Tsunami Artifacts Prove Popular

A 100-meter-long freighter sitting on a pier, a crumbled seawall once dubbed the Great Wall, and the sole surviving pine tree out of 70,000 are some of the remnants of the March tsunami in Iwate Prefecture drawing visitors this summer vacation season.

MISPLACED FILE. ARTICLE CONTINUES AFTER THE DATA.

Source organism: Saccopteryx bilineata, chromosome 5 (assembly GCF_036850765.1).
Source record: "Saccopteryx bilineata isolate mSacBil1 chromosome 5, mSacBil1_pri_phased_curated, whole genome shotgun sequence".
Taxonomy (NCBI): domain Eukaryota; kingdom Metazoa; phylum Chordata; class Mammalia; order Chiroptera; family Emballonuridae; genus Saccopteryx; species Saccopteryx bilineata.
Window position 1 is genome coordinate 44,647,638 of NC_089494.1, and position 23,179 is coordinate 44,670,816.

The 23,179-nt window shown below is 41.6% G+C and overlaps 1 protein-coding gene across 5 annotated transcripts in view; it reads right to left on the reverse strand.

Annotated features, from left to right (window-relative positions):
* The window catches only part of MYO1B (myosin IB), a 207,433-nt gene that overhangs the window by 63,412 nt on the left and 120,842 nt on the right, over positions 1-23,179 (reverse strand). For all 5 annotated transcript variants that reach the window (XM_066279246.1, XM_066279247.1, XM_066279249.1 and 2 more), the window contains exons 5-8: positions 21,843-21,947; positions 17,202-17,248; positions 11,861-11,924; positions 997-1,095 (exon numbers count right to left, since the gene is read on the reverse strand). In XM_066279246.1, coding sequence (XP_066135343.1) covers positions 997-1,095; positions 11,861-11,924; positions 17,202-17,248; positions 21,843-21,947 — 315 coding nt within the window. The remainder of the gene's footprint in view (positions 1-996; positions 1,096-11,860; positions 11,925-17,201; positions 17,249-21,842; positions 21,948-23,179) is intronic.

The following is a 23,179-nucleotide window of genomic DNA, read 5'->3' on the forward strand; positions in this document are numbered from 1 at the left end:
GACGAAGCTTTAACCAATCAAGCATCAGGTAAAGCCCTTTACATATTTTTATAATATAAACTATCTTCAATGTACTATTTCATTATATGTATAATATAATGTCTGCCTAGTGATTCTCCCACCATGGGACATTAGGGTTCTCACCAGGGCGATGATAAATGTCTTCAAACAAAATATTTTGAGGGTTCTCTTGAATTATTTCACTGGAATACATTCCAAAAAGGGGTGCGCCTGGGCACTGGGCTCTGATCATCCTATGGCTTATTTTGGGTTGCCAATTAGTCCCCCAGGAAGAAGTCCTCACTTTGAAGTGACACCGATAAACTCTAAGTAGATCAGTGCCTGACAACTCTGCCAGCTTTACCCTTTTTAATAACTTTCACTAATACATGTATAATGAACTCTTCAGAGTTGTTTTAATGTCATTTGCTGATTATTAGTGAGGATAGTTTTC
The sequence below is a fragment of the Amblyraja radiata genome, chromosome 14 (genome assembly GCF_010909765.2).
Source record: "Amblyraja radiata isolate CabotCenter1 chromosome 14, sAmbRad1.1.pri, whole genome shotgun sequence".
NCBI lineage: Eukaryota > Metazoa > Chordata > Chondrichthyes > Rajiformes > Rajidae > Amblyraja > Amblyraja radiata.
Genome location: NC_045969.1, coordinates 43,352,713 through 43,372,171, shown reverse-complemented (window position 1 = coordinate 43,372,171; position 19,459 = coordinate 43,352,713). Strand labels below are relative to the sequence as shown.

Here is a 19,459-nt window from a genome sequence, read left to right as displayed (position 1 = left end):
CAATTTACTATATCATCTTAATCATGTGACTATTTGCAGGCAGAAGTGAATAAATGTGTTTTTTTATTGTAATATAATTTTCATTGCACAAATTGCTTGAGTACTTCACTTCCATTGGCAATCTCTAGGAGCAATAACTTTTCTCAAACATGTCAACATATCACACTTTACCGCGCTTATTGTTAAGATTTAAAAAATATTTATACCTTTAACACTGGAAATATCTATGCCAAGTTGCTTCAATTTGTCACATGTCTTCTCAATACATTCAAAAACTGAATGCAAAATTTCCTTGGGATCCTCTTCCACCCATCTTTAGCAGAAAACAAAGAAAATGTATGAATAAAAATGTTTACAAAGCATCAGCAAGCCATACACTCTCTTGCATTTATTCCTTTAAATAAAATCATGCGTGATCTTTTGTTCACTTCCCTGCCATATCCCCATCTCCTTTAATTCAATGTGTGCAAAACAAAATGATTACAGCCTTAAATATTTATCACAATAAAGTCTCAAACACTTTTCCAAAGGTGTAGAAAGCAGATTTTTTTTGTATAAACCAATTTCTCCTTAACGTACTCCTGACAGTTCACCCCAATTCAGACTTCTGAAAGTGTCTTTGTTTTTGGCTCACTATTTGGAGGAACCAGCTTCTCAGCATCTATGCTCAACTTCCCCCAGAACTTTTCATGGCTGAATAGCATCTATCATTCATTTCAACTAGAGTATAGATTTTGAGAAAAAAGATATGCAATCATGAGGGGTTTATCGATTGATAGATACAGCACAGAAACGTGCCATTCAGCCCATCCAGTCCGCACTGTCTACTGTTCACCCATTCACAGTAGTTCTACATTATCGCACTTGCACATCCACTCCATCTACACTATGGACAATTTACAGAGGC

"I wanted to let my kid know the dangers of tsunami," said Seiko Obara, a 48-year-old company employee from Tokyo who came to see the 4,724-ton Asian Symphony on the pier in Kamaishi with his 9-year-old son, Taichi, during their visit to his parents’ home in Hanamaki, also in Iwate.

"I think reconstruction will continue until the time of our children’s generation. So I want him to remember (the harm) by actually seeing it with his own eyes," Obara said.

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